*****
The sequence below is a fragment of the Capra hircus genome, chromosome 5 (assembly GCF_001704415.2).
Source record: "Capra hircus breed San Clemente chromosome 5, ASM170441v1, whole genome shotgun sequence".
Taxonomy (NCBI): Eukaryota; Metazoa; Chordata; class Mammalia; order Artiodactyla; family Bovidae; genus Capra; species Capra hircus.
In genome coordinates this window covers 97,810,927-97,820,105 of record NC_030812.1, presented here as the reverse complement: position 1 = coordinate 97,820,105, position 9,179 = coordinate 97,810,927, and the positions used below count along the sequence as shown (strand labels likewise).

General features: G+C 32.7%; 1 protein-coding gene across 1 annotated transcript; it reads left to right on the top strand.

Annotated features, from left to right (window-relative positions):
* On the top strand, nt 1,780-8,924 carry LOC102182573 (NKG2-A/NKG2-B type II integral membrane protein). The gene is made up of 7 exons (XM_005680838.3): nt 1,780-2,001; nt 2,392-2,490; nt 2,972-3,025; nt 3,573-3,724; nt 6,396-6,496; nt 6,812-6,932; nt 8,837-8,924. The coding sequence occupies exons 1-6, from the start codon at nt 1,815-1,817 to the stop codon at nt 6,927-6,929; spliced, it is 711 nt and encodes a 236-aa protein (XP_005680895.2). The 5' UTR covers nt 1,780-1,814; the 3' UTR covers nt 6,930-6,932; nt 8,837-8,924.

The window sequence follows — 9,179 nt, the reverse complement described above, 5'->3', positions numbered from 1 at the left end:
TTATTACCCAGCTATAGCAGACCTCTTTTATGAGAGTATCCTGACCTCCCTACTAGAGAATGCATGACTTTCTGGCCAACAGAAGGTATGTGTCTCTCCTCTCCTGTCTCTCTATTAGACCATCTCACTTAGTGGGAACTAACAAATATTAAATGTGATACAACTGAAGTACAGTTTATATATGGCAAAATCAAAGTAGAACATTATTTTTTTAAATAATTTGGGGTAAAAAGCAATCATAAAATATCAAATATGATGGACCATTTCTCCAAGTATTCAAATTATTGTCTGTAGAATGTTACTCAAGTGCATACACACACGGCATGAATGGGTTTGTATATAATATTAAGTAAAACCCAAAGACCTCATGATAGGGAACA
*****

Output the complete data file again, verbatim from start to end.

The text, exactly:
The sequence below is a fragment of the Capra hircus genome, chromosome 5 (assembly GCF_001704415.2).
Source record: "Capra hircus breed San Clemente chromosome 5, ASM170441v1, whole genome shotgun sequence".
Taxonomy (NCBI): Eukaryota; Metazoa; Chordata; class Mammalia; order Artiodactyla; family Bovidae; genus Capra; species Capra hircus.
In genome coordinates this window covers 97,810,927-97,820,105 of record NC_030812.1, presented here as the reverse complement: position 1 = coordinate 97,820,105, position 9,179 = coordinate 97,810,927, and the positions used below count along the sequence as shown (strand labels likewise).

General features: G+C 32.7%; 1 protein-coding gene across 1 annotated transcript; it reads left to right on the top strand.

Annotated features, from left to right (window-relative positions):
* On the top strand, nt 1,780-8,924 carry LOC102182573 (NKG2-A/NKG2-B type II integral membrane protein). The gene is made up of 7 exons (XM_005680838.3): nt 1,780-2,001; nt 2,392-2,490; nt 2,972-3,025; nt 3,573-3,724; nt 6,396-6,496; nt 6,812-6,932; nt 8,837-8,924. The coding sequence occupies exons 1-6, from the start codon at nt 1,815-1,817 to the stop codon at nt 6,927-6,929; spliced, it is 711 nt and encodes a 236-aa protein (XP_005680895.2). The 5' UTR covers nt 1,780-1,814; the 3' UTR covers nt 6,930-6,932; nt 8,837-8,924.

The window sequence follows — 9,179 nt, the reverse complement described above, 5'->3', positions numbered from 1 at the left end:
TTATTACCCAGCTATAGCAGACCTCTTTTATGAGAGTATCCTGACCTCCCTACTAGAGAATGCATGACTTTCTGGCCAACAGAAGGTATGTGTCTCTCCTCTCCTGTCTCTCTATTAGACCATCTCACTTAGTGGGAACTAACAAATATTAAATGTGATACAACTGAAGTACAGTTTATATATGGCAAAATCAAAGTAGAACATTATTTTTTTAAATAATTTGGGGTAAAAAGCAATCATAAAATATCAAATATGATGGACCATTTCTCCAAGTATTCAAATTATTGTCTGTAGAATGTTACTCAAGTGCATACACACACGGCATGAATGGGTTTGTATATAATATTAAGTAAAACCCAAAGACCTCATGATAGGGAACA